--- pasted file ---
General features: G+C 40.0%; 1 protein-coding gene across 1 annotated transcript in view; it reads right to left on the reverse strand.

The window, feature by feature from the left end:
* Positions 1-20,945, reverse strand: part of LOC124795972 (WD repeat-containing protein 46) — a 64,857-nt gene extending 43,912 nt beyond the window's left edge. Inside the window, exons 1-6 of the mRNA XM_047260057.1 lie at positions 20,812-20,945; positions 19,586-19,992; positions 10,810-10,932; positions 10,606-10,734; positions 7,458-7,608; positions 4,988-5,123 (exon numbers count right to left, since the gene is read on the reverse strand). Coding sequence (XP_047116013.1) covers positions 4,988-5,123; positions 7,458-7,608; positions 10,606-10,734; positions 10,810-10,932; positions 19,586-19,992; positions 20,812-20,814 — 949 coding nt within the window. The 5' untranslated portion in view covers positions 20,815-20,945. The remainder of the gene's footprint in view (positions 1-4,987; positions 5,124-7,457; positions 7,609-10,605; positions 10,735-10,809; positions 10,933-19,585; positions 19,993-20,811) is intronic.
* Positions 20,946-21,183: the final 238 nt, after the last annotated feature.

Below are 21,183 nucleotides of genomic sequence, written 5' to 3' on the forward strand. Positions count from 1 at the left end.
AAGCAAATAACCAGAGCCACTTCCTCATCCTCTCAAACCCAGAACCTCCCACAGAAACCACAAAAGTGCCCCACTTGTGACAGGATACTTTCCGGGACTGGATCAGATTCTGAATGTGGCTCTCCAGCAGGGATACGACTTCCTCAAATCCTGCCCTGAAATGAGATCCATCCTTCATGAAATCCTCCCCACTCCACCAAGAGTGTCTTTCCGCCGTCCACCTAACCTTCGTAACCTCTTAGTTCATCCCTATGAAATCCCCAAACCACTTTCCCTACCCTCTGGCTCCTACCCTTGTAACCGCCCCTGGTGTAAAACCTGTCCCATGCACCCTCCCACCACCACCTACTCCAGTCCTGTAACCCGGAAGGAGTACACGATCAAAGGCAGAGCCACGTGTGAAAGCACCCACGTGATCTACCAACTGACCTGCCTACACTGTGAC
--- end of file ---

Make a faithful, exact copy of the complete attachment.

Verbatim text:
General features: G+C 40.0%; 1 protein-coding gene across 1 annotated transcript in view; it reads right to left on the reverse strand.

The window, feature by feature from the left end:
* Positions 1-20,945, reverse strand: part of LOC124795972 (WD repeat-containing protein 46) — a 64,857-nt gene extending 43,912 nt beyond the window's left edge. Inside the window, exons 1-6 of the mRNA XM_047260057.1 lie at positions 20,812-20,945; positions 19,586-19,992; positions 10,810-10,932; positions 10,606-10,734; positions 7,458-7,608; positions 4,988-5,123 (exon numbers count right to left, since the gene is read on the reverse strand). Coding sequence (XP_047116013.1) covers positions 4,988-5,123; positions 7,458-7,608; positions 10,606-10,734; positions 10,810-10,932; positions 19,586-19,992; positions 20,812-20,814 — 949 coding nt within the window. The 5' untranslated portion in view covers positions 20,815-20,945. The remainder of the gene's footprint in view (positions 1-4,987; positions 5,124-7,457; positions 7,609-10,605; positions 10,735-10,809; positions 10,933-19,585; positions 19,993-20,811) is intronic.
* Positions 20,946-21,183: the final 238 nt, after the last annotated feature.

Below are 21,183 nucleotides of genomic sequence, written 5' to 3' on the forward strand. Positions count from 1 at the left end.
AAGCAAATAACCAGAGCCACTTCCTCATCCTCTCAAACCCAGAACCTCCCACAGAAACCACAAAAGTGCCCCACTTGTGACAGGATACTTTCCGGGACTGGATCAGATTCTGAATGTGGCTCTCCAGCAGGGATACGACTTCCTCAAATCCTGCCCTGAAATGAGATCCATCCTTCATGAAATCCTCCCCACTCCACCAAGAGTGTCTTTCCGCCGTCCACCTAACCTTCGTAACCTCTTAGTTCATCCCTATGAAATCCCCAAACCACTTTCCCTACCCTCTGGCTCCTACCCTTGTAACCGCCCCTGGTGTAAAACCTGTCCCATGCACCCTCCCACCACCACCTACTCCAGTCCTGTAACCCGGAAGGAGTACACGATCAAAGGCAGAGCCACGTGTGAAAGCACCCACGTGATCTACCAACTGACCTGCCTACACTGTGAC